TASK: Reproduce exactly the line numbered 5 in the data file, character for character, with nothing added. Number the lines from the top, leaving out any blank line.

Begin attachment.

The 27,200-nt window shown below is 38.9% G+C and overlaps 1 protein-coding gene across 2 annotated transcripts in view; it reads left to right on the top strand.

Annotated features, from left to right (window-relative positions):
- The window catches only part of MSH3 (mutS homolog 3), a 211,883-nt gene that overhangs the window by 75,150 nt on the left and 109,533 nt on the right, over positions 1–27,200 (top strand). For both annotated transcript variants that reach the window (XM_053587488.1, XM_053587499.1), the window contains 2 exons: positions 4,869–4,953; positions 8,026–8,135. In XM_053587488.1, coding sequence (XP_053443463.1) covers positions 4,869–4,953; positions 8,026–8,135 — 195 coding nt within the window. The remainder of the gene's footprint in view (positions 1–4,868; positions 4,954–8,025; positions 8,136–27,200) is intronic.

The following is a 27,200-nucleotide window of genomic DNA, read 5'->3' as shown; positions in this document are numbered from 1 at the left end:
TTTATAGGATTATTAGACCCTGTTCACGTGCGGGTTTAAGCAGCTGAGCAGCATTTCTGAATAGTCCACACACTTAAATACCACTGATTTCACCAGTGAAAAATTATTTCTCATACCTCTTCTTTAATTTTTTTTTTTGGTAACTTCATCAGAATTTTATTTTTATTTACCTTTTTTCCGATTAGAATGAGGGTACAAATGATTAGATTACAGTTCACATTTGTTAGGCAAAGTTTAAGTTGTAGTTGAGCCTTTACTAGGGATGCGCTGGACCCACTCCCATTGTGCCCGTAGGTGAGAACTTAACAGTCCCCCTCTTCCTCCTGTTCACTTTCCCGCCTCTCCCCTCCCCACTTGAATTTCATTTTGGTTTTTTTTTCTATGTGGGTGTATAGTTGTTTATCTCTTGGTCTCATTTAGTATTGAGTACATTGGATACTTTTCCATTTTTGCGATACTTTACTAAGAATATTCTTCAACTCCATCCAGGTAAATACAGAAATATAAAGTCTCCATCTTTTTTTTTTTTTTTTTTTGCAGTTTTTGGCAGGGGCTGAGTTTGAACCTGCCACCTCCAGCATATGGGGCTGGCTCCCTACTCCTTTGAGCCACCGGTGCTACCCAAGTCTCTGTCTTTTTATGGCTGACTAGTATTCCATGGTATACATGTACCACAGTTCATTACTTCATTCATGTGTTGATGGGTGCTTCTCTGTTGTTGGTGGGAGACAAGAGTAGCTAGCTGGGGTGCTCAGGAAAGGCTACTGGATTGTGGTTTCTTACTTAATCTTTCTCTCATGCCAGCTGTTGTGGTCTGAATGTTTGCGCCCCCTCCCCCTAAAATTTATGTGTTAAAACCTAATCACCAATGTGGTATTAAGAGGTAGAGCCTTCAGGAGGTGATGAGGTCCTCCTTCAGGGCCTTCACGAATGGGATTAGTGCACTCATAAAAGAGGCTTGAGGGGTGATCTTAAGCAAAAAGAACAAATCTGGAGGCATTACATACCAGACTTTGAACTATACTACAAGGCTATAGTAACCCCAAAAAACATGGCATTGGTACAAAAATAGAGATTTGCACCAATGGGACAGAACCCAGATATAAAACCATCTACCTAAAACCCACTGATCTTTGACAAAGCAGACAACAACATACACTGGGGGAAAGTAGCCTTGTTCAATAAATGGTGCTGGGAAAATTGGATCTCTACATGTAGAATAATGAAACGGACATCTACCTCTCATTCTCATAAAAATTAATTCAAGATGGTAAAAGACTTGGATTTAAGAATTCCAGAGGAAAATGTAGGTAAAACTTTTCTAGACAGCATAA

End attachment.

TTTATAGGATTATTAGACCCTGTTCACGTGCGGGTTTAAGCAGCTGAGCAGCATTTCTGAATAGTCCACACACTTAAATACCACTGATTTCACCAGTGAAAAATTATTTCTCATACCTCTTCTTTAATTTTTTTTTTTGGTAACTTCATCAGAATTTTATTTTTATTTACCTTTTTTCCGATTAGAATGAGGGTACAAATGATTAGATTACAGTTCACATTTGTTAGGCAAAGTTTAAGTTGTAGTTGAGCCTTTACTAGGGATGCGCTGGACCCACTCCCATTGTGCCCGTAGGTGAGAACTTAACAGTCCCCCTCTTCCTCCTGTTCACTTTCCCGCCTCTCCCCTCCCCACTTGAATTTCATTTTGGTTTTTTTTTCTATGTGGGTGTATAGTTGTTTATCTCTTGGTCTCATTTAGTATTGAGTACATTGGATACTTTTCCATTTTTGCGATACTTTACTAAGAATATTCTTCAACTCCATCCAGGTAAATACAGAAATATAAAGTCTCCATCTTTTTTTTTTTTTTTTTTTGCAGTTTTTGGCAGGGGCTGAGTTTGAACCTGCCACCTCCAGCATATGGGGCTGGCTCCCTACTCCTTTGAGCCACCGGTGCTACCCAAGTCTCTGTCTTTTTATGGCTGACTAGTATTCCATGGTATACATGTACCACAGTTCATTACTTCATTCATGTGTTGATGGGTGCTTCTCTGTTGTTGGTGGGAGACAAGAGTAGCTAGCTGGGGTGCTCAGGAAAGGCTACTGGATTGTGGTTTCTTACTTAATCTTTCTCTCATGCCAGCTGTTGTGGTCTGAATGTTTGCGCCCCCTCCCCCTAAAATTTATGTGTTAAAACCTAATCACCAATGTGGTATTAAGAGGTAGAGCCTTCAGGAGGTGATGAGGTCCTCCTTCAGGGCCTTCACGAATGGGATTAGTGCACTCATAAAAGAGGCTTGAGGGGTGATCTTAAGCAAAAAGAACAAATCTGGAGGCATTACATACCAGACTTTGAACTATACTACAAGGCTATAGTAACCCCAAAAAACATGGCATTGGTACAAAAATAGAGATTTGCACCAATGGGACAGAACCCAGATATAAAACCATCTACCTAAAACCCACTGATCTTTGACAAAGCAGACAACAACATACACTGGGGGAAAGTAGCCTTGTTCAATAAATGGTGCTGGGAAAATTGGATCTCTACATGTAGAATAATGAAACGGACATCTACCTCTCATTCTCATAAAAATTAATTCAAGATGGTAAAAGACTTGGATTTAAGAATTCCAGAGGAAAATGTAGGTAAAACTTTTCTAGACAGCATAA